In order to find the most common occurrence of a letter, many people build a large while loop or confusing regexes to find the most common occurrence (example). Ruby is simple, expandable, and flexible and we should code that way.

In the case of a tie we wouldn't want our #most_common_letters method to return just the first or last, we want to return all of our ties and then let someone outside our method decide which item they would like to choose. (Whether its first, last, or somewhere in-between!)

  # finds the most common character from our #letters string
  def most_common_letters
    char_hash = {}
    letters_array.each do |c|
      char_hash[c] ||= 0 unless char_hash[c]
      char_hash[c] += 1

    # finds the highest occurrence
    # could use char_has.max_by {|k,v| v} to get the max and character at the same time
    # although we would rather return ALL in the case of a tie
    max = char_hash.values.max

    # returns all in the case of a tie {|k,v| {k => v} unless v < max }.compact
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I've found the best way to do this by creating a hash to keep track of unique letters as the key (since we are counting them) and then update their value by 1 every time there is a new occurrence of that letter. This will return the most common letter(s) with their count as the value.

Counting the Most Common Letter

Now that we can find our most common letters with the frequency it is up to us how we want to choose our winner in the case of a tie (remember that we are returning an array of letters).

Let's say we want the first tie, we could call most_common_letters.first. Since this is returning an array of hashes (letters with their frequency) we need to specify the letter and the frequency.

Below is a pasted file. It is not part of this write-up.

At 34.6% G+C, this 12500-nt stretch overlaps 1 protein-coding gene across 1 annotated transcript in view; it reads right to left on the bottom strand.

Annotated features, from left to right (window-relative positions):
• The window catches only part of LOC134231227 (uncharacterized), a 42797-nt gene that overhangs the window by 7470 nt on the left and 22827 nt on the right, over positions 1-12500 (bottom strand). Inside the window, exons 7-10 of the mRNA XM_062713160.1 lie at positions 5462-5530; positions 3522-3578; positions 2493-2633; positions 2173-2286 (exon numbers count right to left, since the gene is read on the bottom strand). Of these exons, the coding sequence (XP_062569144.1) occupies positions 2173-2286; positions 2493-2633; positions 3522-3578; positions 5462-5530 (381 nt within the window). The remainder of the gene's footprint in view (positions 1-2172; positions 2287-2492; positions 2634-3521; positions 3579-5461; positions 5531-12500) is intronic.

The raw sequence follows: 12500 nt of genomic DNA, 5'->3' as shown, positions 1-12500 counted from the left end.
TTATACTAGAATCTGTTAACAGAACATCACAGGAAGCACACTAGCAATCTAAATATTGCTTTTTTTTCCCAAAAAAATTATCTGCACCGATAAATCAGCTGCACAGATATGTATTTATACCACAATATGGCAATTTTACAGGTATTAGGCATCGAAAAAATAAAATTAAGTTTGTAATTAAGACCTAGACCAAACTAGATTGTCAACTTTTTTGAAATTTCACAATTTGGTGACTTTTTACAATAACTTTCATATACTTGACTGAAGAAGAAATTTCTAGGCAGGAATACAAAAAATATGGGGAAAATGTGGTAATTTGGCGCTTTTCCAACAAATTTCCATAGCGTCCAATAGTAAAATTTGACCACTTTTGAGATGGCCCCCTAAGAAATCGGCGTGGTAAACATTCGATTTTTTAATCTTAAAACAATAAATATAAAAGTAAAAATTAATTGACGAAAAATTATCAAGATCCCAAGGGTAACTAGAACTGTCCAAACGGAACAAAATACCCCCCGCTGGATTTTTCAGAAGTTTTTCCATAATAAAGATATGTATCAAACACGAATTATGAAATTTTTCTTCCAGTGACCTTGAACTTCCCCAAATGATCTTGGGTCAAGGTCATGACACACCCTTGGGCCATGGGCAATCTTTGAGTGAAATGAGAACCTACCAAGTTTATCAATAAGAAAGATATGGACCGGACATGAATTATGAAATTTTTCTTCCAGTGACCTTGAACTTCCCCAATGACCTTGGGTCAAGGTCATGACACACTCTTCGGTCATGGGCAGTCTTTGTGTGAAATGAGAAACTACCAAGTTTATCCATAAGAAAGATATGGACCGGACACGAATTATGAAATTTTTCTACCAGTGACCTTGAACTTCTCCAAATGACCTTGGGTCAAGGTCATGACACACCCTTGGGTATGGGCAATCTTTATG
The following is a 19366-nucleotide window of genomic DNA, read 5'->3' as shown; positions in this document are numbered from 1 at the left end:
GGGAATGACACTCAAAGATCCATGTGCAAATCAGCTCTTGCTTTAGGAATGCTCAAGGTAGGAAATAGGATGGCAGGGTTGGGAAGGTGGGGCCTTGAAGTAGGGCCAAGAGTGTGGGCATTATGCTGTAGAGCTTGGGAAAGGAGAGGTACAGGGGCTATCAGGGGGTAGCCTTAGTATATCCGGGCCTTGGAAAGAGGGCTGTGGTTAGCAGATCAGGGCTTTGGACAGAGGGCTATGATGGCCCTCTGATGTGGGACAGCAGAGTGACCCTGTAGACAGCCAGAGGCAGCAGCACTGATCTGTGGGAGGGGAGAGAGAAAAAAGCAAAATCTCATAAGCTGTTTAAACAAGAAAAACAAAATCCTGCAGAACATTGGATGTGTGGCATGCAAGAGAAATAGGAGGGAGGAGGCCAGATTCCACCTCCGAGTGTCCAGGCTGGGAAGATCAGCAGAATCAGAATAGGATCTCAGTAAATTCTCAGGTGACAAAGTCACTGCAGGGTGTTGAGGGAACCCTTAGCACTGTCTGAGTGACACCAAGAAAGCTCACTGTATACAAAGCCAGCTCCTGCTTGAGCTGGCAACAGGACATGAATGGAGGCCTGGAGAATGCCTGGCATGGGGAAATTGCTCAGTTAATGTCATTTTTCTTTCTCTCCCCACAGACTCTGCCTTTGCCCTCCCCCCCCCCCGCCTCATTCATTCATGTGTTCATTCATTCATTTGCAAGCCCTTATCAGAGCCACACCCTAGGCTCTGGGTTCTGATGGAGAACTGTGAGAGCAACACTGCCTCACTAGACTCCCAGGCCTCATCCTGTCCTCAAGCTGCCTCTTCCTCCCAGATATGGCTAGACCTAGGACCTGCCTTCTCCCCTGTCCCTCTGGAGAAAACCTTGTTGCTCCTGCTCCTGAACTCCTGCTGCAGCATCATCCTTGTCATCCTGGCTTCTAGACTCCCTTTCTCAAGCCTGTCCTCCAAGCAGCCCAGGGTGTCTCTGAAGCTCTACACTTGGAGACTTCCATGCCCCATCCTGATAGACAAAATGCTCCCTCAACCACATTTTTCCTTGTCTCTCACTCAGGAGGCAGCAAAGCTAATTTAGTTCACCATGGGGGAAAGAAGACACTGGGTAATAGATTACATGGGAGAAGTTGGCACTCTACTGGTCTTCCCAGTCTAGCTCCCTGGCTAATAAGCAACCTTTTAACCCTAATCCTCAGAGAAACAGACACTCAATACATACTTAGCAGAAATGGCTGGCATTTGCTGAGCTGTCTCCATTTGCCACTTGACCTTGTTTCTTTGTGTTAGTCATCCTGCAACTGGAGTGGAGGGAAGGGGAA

Our code would look something like this:

  # holds the key, value pair for the most common letter
  def most_common
    # gets the first match from our array 

  # gets the letter from the most common hash
  def most_common_letter

  # gets the most common letters value
  def most_common_letter_count
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Using Our TextAnalyzer

Now we are all set up and ready to go, displaying the results is as easy as initializing with the string and displaying the associated methods.

text_to_analyze = "Hey! Isn't ruby amazing?!?"
text =

display_string = <<-STR 
  Word Count: #{text.word_count}
  Sentence Count: #{text.sentence_count}
  Character Count: #{text.character_count}
  Letter Count: #{text.letter_count}
  Vowel Count: #{text.vowel_count}
  Consonant Count: #{text.consonant_count}
  Most Common Letter: #{text.most_common_letter} used #{text.most_common_letter_count} times.

puts display_string
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Ruby is awesome! It let's use use regex and hashes to operate on strings and find occurrences under many different variables. If you find yourself looping over a string to find certain occurrences of characters you might want to use regex!

Combining regex with other ruby functionalities such as hashes and loops can make this extremely powerful for keeping track of occurrences of variables or sorting by any set of pre-requisites.

  • View the completed project on

A Reminder on how to Regex

One way I love to find my regex for the string I am working with is ask myself:

What do I want after the regex? What is going into the regex? Should I look for included characters or excluded characters?

It is very helpful to list out your requirements for the string you want after the regex.